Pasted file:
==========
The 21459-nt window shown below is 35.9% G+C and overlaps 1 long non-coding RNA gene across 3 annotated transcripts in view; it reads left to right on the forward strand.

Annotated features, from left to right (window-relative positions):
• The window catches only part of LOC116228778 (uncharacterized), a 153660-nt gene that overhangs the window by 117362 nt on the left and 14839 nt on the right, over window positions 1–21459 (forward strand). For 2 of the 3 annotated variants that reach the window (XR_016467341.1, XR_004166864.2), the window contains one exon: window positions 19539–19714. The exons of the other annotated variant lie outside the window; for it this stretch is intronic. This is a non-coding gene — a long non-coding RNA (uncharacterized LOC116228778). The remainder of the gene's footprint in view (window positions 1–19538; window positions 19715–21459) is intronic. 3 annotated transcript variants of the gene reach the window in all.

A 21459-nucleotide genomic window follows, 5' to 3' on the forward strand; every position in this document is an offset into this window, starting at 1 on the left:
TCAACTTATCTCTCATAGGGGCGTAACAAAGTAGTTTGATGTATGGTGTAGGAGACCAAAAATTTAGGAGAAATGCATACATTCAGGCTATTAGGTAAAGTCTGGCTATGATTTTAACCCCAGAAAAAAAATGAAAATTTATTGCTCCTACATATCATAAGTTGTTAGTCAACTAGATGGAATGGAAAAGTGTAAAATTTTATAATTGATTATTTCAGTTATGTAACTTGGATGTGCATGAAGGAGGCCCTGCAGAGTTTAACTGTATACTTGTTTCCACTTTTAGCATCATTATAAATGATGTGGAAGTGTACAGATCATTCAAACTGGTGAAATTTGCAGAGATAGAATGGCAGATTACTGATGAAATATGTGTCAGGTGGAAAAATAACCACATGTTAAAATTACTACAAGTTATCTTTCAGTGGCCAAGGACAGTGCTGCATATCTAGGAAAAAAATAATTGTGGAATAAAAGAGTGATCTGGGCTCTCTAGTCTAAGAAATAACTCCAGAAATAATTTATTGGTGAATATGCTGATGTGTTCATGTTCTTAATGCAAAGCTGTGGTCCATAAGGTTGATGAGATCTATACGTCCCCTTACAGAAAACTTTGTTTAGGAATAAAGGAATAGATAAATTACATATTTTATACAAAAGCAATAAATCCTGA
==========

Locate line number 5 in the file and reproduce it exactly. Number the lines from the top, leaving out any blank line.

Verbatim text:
TCAACTTATCTCTCATAGGGGCGTAACAAAGTAGTTTGATGTATGGTGTAGGAGACCAAAAATTTAGGAGAAATGCATACATTCAGGCTATTAGGTAAAGTCTGGCTATGATTTTAACCCCAGAAAAAAAATGAAAATTTATTGCTCCTACATATCATAAGTTGTTAGTCAACTAGATGGAATGGAAAAGTGTAAAATTTTATAATTGATTATTTCAGTTATGTAACTTGGATGTGCATGAAGGAGGCCCTGCAGAGTTTAACTGTATACTTGTTTCCACTTTTAGCATCATTATAAATGATGTGGAAGTGTACAGATCATTCAAACTGGTGAAATTTGCAGAGATAGAATGGCAGATTACTGATGAAATATGTGTCAGGTGGAAAAATAACCACATGTTAAAATTACTACAAGTTATCTTTCAGTGGCCAAGGACAGTGCTGCATATCTAGGAAAAAAATAATTGTGGAATAAAAGAGTGATCTGGGCTCTCTAGTCTAAGAAATAACTCCAGAAATAATTTATTGGTGAATATGCTGATGTGTTCATGTTCTTAATGCAAAGCTGTGGTCCATAAGGTTGATGAGATCTATACGTCCCCTTACAGAAAACTTTGTTTAGGAATAAAGGAATAGATAAATTACATATTTTATACAAAAGCAATAAATCCTGA